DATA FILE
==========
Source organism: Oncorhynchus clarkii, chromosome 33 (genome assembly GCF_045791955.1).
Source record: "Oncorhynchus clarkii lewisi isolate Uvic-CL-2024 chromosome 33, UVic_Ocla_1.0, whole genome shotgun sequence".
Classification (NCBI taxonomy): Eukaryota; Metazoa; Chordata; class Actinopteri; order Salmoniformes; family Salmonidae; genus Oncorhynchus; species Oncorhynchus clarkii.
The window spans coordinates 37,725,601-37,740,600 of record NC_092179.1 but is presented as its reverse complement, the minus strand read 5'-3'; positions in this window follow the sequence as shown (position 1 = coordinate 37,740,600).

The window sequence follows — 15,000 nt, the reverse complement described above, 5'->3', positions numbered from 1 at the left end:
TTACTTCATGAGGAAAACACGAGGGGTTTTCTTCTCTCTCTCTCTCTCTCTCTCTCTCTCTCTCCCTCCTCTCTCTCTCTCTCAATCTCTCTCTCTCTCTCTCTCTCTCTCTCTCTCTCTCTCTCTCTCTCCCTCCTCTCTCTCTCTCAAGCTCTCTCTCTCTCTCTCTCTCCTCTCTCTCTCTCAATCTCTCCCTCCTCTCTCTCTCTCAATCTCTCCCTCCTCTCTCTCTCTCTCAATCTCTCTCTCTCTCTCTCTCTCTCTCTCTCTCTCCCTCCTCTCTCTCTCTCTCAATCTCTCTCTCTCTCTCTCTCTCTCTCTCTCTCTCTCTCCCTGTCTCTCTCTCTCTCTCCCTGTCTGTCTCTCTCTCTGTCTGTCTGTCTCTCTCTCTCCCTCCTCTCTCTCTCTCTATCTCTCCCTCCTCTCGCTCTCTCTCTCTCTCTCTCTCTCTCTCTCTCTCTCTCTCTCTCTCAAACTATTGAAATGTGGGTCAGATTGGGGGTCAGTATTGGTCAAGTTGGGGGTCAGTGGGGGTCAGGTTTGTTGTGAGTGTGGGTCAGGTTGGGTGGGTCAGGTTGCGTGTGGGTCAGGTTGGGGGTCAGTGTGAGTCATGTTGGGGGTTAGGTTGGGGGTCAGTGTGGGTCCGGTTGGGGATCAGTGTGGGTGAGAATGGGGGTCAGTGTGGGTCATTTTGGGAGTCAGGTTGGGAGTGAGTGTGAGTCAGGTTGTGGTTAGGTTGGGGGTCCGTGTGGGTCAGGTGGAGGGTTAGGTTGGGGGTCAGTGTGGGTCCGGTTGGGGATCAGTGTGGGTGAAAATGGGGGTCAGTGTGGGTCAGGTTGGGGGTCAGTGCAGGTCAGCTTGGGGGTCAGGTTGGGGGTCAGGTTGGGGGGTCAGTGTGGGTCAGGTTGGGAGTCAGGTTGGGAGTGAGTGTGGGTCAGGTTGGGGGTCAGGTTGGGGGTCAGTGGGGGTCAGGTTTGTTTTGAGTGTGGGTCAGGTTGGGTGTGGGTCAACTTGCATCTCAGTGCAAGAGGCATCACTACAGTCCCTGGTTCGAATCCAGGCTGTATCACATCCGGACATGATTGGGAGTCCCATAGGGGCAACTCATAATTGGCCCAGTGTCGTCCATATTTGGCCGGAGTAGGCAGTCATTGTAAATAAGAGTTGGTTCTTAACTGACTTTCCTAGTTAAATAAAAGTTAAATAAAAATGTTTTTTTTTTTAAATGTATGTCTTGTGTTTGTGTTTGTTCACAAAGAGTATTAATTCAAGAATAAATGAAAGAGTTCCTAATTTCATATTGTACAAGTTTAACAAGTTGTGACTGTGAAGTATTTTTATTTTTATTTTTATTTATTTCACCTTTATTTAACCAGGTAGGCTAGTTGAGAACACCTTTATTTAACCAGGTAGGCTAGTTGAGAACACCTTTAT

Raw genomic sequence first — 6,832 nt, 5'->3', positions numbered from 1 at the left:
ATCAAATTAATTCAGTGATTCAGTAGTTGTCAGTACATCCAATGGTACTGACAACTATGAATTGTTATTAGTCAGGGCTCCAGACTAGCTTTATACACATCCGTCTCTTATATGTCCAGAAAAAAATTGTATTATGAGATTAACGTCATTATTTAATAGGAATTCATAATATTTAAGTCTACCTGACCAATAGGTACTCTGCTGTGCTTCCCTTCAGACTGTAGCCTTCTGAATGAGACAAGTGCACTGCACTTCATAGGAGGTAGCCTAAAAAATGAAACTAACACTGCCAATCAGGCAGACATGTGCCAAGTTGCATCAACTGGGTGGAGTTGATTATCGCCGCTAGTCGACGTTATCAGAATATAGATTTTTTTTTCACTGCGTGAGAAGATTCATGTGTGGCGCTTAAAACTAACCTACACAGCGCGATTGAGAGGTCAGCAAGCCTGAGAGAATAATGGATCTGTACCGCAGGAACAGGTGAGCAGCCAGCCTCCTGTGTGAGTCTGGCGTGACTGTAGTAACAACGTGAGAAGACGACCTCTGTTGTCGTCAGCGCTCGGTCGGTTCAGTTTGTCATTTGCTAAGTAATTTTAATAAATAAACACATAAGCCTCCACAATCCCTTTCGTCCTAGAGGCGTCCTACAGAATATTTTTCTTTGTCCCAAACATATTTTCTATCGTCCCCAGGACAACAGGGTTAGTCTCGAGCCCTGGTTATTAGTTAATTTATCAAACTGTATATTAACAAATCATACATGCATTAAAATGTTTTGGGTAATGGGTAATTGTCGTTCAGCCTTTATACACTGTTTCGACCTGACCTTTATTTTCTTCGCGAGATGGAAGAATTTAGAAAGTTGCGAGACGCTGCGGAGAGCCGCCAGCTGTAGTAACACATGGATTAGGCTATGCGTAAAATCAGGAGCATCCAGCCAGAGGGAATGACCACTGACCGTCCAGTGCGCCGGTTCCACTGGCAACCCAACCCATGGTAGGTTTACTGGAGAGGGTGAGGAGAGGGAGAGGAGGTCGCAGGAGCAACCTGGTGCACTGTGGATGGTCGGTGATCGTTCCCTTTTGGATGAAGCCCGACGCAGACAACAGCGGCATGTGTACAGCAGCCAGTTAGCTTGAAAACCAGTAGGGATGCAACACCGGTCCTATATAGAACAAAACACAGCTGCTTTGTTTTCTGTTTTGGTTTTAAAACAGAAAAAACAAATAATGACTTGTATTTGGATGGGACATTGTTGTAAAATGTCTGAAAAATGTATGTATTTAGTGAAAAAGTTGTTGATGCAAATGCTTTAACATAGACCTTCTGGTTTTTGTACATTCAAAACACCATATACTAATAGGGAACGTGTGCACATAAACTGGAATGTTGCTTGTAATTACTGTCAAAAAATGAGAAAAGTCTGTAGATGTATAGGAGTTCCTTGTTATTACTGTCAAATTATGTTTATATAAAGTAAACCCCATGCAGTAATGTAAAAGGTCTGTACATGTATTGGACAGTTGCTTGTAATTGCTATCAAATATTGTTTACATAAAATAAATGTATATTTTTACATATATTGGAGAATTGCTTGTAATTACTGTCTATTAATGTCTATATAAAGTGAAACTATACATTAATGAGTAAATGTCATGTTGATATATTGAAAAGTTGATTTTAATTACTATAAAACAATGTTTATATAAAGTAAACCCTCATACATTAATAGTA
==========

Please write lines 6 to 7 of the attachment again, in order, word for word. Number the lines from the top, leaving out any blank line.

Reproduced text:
TTACTTCATGAGGAAAACACGAGGGGTTTTCTTCTCTCTCTCTCTCTCTCTCTCTCTCTCTCTCCCTCCTCTCTCTCTCTCTCAATCTCTCTCTCTCTCTCTCTCTCTCTCTCTCTCTCTCTCTCTCTCTCCCTCCTCTCTCTCTCTCAAGCTCTCTCTCTCTCTCTCTCTCCTCTCTCTCTCTCAATCTCTCCCTCCTCTCTCTCTCTCAATCTCTCCCTCCTCTCTCTCTCTCTCAATCTCTCTCTCTCTCTCTCTCTCTCTCTCTCTCTCCCTCCTCTCTCTCTCTCTCAATCTCTCTCTCTCTCTCTCTCTCTCTCTCTCTCTCTCTCCCTGTCTCTCTCTCTCTCTCCCTGTCTGTCTCTCTCTCTGTCTGTCTGTCTCTCTCTCTCCCTCCTCTCTCTCTCTCTATCTCTCCCTCCTCTCGCTCTCTCTCTCTCTCTCTCTCTCTCTCTCTCTCTCTCTCTCTCTCAAACTATTGAAATGTGGGTCAGATTGGGGGTCAGTATTGGTCAAGTTGGGGGTCAGTGGGGGTCAGGTTTGTTGTGAGTGTGGGTCAGGTTGGGTGGGTCAGGTTGCGTGTGGGTCAGGTTGGGGGTCAGTGTGAGTCATGTTGGGGGTTAGGTTGGGGGTCAGTGTGGGTCCGGTTGGGGATCAGTGTGGGTGAGAATGGGGGTCAGTGTGGGTCATTTTGGGAGTCAGGTTGGGAGTGAGTGTGAGTCAGGTTGTGGTTAGGTTGGGGGTCCGTGTGGGTCAGGTGGAGGGTTAGGTTGGGGGTCAGTGTGGGTCCGGTTGGGGATCAGTGTGGGTGAAAATGGGGGTCAGTGTGGGTCAGGTTGGGGGTCAGTGCAGGTCAGCTTGGGGGTCAGGTTGGGGGTCAGGTTGGGGGGTCAGTGTGGGTCAGGTTGGGAGTCAGGTTGGGAGTGAGTGTGGGTCAGGTTGGGGGTCAGGTTGGGGGTCAGTGGGGGTCAGGTTTGTTTTGAGTGTGGGTCAGGTTGGGTGTGGGTCAACTTGCATCTCAGTGCAAGAGGCATCACTACAGTCCCTGGTTCGAATCCAGGCTGTATCACATCCGGACATGATTGGGAGTCCCATAGGGGCAACTCATAATTGGCCCAGTGTCGTCCATATTTGGCCGGAGTAGGCAGTCATTGTAAATAAGAGTTGGTTCTTAACTGACTTTCCTAGTTAAATAAAAGTTAAATAAAAATGTTTTTTTTTTTAAATGTATGTCTTGTGTTTGTGTTTGTTCACAAAGAGTATTAATTCAAGAATAAATGAAAGAGTTCCTAATTTCATATTGTACAAGTTTAACAAGTTGTGACTGTGAAGTATTTTTATTTTTATTTTTATTTATTTCACCTTTATTTAACCAGGTAGGCTAGTTGAGAACACCTTTATTTAACCAGGTAGGCTAGTTGAGAACACCTTTAT

Raw genomic sequence first — 6,832 nt, 5'->3', positions numbered from 1 at the left: